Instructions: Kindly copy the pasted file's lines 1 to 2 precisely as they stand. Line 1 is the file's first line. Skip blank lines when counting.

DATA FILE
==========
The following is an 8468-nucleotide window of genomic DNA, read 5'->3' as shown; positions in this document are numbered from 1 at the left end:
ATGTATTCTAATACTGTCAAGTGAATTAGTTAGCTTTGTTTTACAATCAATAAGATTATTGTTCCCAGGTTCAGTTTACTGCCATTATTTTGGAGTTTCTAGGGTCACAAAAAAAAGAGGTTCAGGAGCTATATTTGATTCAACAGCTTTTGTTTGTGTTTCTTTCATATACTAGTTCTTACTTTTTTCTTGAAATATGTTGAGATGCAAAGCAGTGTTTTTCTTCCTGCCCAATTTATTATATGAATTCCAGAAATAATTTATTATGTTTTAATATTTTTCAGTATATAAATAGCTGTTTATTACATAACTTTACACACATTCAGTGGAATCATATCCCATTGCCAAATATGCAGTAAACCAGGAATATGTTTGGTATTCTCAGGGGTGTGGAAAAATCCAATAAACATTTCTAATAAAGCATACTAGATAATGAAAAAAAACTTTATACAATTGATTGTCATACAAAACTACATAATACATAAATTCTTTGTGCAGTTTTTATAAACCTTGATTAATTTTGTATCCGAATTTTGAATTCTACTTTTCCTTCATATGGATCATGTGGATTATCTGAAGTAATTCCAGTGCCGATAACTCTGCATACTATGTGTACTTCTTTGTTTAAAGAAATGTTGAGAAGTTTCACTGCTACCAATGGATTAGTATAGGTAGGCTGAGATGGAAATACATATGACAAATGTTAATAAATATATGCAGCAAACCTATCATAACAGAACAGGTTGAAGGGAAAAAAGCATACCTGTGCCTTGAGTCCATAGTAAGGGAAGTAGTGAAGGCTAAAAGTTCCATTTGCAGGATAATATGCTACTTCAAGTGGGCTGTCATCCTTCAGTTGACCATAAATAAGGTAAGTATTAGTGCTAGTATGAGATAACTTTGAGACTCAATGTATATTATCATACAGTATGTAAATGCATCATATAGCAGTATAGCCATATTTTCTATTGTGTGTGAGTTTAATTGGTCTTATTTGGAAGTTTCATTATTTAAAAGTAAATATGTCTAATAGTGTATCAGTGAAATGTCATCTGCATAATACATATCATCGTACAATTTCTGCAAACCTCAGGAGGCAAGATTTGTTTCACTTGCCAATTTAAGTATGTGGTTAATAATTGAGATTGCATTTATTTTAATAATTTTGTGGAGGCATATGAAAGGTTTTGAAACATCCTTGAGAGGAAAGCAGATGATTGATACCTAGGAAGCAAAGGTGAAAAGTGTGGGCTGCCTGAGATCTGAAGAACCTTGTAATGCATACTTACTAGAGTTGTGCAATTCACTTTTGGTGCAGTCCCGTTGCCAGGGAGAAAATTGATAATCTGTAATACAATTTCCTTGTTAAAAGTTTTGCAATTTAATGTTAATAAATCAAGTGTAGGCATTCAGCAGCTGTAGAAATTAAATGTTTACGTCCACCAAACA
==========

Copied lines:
The following is an 8468-nucleotide window of genomic DNA, read 5'->3' as shown; positions in this document are numbered from 1 at the left end:
ATGTATTCTAATACTGTCAAGTGAATTAGTTAGCTTTGTTTTACAATCAATAAGATTATTGTTCCCAGGTTCAGTTTACTGCCATTATTTTGGAGTTTCTAGGGTCACAAAAAAAAGAGGTTCAGGAGCTATATTTGATTCAACAGCTTTTGTTTGTGTTTCTTTCATATACTAGTTCTTACTTTTTTCTTGAAATATGTTGAGATGCAAAGCAGTGTTTTTCTTCCTGCCCAATTTATTATATGAATTCCAGAAATAATTTATTATGTTTTAATATTTTTCAGTATATAAATAGCTGTTTATTACATAACTTTACACACATTCAGTGGAATCATATCCCATTGCCAAATATGCAGTAAACCAGGAATATGTTTGGTATTCTCAGGGGTGTGGAAAAATCCAATAAACATTTCTAATAAAGCATACTAGATAATGAAAAAAAACTTTATACAATTGATTGTCATACAAAACTACATAATACATAAATTCTTTGTGCAGTTTTTATAAACCTTGATTAATTTTGTATCCGAATTTTGAATTCTACTTTTCCTTCATATGGATCATGTGGATTATCTGAAGTAATTCCAGTGCCGATAACTCTGCATACTATGTGTACTTCTTTGTTTAAAGAAATGTTGAGAAGTTTCACTGCTACCAATGGATTAGTATAGGTAGGCTGAGATGGAAATACATATGACAAATGTTAATAAATATATGCAGCAAACCTATCATAACAGAACAGGTTGAAGGGAAAAAAGCATACCTGTGCCTTGAGTCCATAGTAAGGGAAGTAGTGAAGGCTAAAAGTTCCATTTGCAGGATAATATGCTACTTCAAGTGGGCTGTCATCCTTCAGTTGACCATAAATAAGGTAAGTATTAGTGCTAGTATGAGATAACTTTGAGACTCAATGTATATTATCATACAGTATGTAAATGCATCATATAGCAGTATAGCCATATTTTCTATTGTGTGTGAGTTTAATTGGTCTTATTTGGAAGTTTCATTATTTAAAAGTAAATATGTCTAATAGTGTATCAGTGAAATGTCATCTGCATAATACATATCATCGTACAATTTCTGCAAACCTCAGGAGGCAAGATTTGTTTCACTTGCCAATTTAAGTATGTGGTTAATAATTGAGATTGCATTTATTTTAATAATTTTGTGGAGGCATATGAAAGGTTTTGAAACATCCTTGAGAGGAAAGCAGATGATTGATACCTAGGAAGCAAAGGTGAAAAGTGTGGGCTGCCTGAGATCTGAAGAACCTTGTAATGCATACTTACTAGAGTTGTGCAATTCACTTTTGGTGCAGTCCCGTTGCCAGGGAGAAAATTGATAATCTGTAATACAATTTCCTTGTTAAAAGTTTTGCAATTTAATGTTAATAAATCAAGTGTAGGCATTCAGCAGCTGTAGAAATTAAATGTTTACGTCCACCAAACA